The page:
If they work beyond 40 hours, then they should be paid overtime, but there are exceptions even to that regulation.
Many jobs in the agricultural industry are not subject to all of the rules specified in the Fair Labor Standard Act because they require workers to work long hours during the growing and harvesting seasons, but not necessarily during the winter months.
Fishermen who are out at sea for months are exempt from the overtime rules. Also, salaried jobs, which are often considered at an executive level, are not eligible for overtime under this act.
It is safe to say that most people in America do not work a 9 to 5 job. Often one’s lunch period must be considered, so a person starting at 9 am would take a half-an-hour lunch and so, to fulfill a full eight-hour shift, would not clock out until 5:30 pm.
9 to 5 is a bit of a misnomer
The idea of 9 to 5 being a standard workday comes from the years just after World War II, during a high in the economy when many people worked 9 to 5 with their lunch being counted as part of the workday.
At that time, thanks in large part to the struggle by labor organizers in the previous century, they could enjoy an eight-hour day with plenty of leisure time.
This was the time of the growth of suburbia and the ubiquitous flannel suit. Factory and office work reached a standard schedule, but this did not last for long.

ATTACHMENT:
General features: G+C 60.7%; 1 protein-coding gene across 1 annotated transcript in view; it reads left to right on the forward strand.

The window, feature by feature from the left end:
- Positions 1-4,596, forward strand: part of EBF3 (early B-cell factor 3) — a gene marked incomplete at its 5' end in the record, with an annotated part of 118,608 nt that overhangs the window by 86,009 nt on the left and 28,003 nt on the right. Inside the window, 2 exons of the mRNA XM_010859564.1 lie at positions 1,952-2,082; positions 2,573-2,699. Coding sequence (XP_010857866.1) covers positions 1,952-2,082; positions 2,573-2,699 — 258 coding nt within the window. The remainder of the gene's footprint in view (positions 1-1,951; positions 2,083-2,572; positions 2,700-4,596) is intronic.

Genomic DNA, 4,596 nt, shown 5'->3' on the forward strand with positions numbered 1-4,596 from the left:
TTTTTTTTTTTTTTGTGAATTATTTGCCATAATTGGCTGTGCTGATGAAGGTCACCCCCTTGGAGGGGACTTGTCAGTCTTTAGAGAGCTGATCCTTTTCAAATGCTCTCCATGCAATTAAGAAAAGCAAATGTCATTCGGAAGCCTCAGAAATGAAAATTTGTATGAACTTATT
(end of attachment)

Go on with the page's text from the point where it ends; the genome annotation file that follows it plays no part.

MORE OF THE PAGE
Overtime became more common, and factory workers found their pay stagnated.
As foreign competition and the extended life of the Cold War dragged on, the US economy suffered, and the 9 to 5 became less common.
Today, hours vary greatly, as does the nature of work. As in the country’s early days, the self-employed still set their own hours, but to remain competitive, those hours are often longer than 40 hours a week.
Employers adhere to government regulations where they must, but often create schedules that benefit them more than their employees.
Employees, for their part, are reluctant to organize because companies often deal harshly with any attempts at unionization.
9 to 5 no longer makes much sense in a world of remote, contractual, or work with changing schedules.
Where unions do still exist, employees have the means to address any violations of employment agreements.
Many people in America still enjoy the eight-hour workday thanks to the sacrifices of people like Albert Parsons and the promotion of progressive ideas like those of Theodore Roosevelt and his cousin Franklin Delano Roosevelt.
“The Fair Labor Standards Act Of 1938, As Amended.” US Department of Labor, https://www.dol.gov/sites/dolgov/files/WHD/legacy/files/FairLaborStandAct.pdf. Accessed October 28th 2022.
Grubbs, Patrick. “General Trades Union Strike (1835).” Encyclopedia of Greater Philadelphia, https://philadelphiaencyclopedia.org/essays/general-trades-union-strike-1835/. Accessed October 28th 2022.
“1912: Competing Visions for America | eHISTORY.” eHISTORY, https://ehistory.osu.edu/exhibitions/1912/default. Accessed October 28th 2022.
“Parsons Biography.” Anarchy Archives, http://dwardmac.pitzer.edu/Anarchist_Archives/bright/aparsons/bio.html. Accessed October 28th 2022.
Shackel, Paul A. “How a 1897 Massacre of Pennsylvania Coal Miners Morphed From a Galvanizing Crisis to Forgotten History.” Smithsonian Magazine, March 13th 2019, https://www.smithsonianmag.com/history/how-1897-massacre-pennsylvania-coal-miners-morphed-galvanizing-crisis-forgotten-history-180971695/. Accessed October 28th 2022.